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  1. Budget 2017: From ‘Digital India’ push to tax relief, Naveen Aggarwal of KPMG India highlights why Modi government should focus on ‘aam aadmi’

Budget 2017: From ‘Digital India’ push to tax relief, Naveen Aggarwal of KPMG India highlights why Modi government should focus on ‘aam aadmi’

The upcoming budget 2017 has become the most anticipated one in recent times as expectations are high following Prime Minister Narendra Modi's bold and unexpected demonetisation move.

By: | New Delhi | Published: January 27, 2017 3:34 PM
The upcoming budget 2017 has become the most anticipated one in recent times as expectations are high following Prime Minister Narendra Modi's bold and unexpected demonetisation move. (Reuters image) The upcoming budget 2017 has become the most anticipated one in recent times as expectations are high following Prime Minister Narendra Modi’s bold and unexpected demonetisation move. (Reuters image)

The upcoming budget 2017 has become the most anticipated one in recent times as expectations are high following Prime Minister Narendra Modi’s bold and unexpected demonetisation move. With the country’s economy going through transition, we will take a look at what the financial experts think about Finance Minister Arun Jaitley’s budget and what are their expectations. Naveen Aggarwal, Partner, Tax, KPMG believes that contrary to the popular belief this won’t be a big bang budget. According to Aggarwal, Budget 2017 won’t be a milestone one because the Narendra Modi government is acting at a fast pace on reforms throughout the year. Aggarwal believes that the fourth budget of the Modi government should focus on the following areas:

Digitisation: “Whatever we have seen throughout the year- be it demonetisation, Aadhar and what govt has been done in terms of tax anti-avoidance- there will be increased focus on ensuring that there is more access to digital technologies,” Aggarwal said. The government’s focus of should be on how you enhance the tax space, he feels.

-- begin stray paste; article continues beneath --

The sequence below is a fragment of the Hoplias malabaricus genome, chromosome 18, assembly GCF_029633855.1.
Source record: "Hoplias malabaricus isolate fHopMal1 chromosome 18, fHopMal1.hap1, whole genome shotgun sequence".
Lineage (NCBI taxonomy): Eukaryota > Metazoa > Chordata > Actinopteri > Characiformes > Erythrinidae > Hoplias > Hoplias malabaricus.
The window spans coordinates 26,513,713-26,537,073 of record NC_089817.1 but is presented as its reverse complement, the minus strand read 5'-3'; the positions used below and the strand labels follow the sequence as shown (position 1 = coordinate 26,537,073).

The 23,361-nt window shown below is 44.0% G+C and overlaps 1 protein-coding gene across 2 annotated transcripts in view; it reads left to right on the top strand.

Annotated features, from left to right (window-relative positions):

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Commitment to investors: This is a government that is wanting to honour the commitment of investors. It is wanting to maintain a policy framework. To make sure that India remains an attractive spot for investment, the Modi government must look at the tax regime. In the upcoming budget, Modi government must come out something specific about how tax rates will be tweaked, Naveen opined.

Common man has taken a beating after demonetisation. Disposable income is getting affected, consumption is getting affected.  The Modi government should be focusing on job creation to drive the inclusive agenda, Naveen said. Apart form these, he believes, there could be limited sops on personal income tax so that spending could increase. According to Naveen, The government’s focus should lie on its flagship programmes.

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Gearing up for early presentation of Budget 2017, the Finance Ministry had sought industry and trade bodies’ suggestions on taxation and other fiscal issues. The central budget for next financial year will be presented in Parliament latest by February 1, about a month ahead of the usual last working day of February.

In a number of steps aimed at reforming the process, the government had also decided to merge the Railways Budget with the Union Budget, and do away with the Plan and Non-Plan classification of expenditure. In the context of formulating the proposals for the Union Budget of 2017-18, the Finance Ministry had earlier said it would “like to be benefited by the suggestions and views of your Association”.

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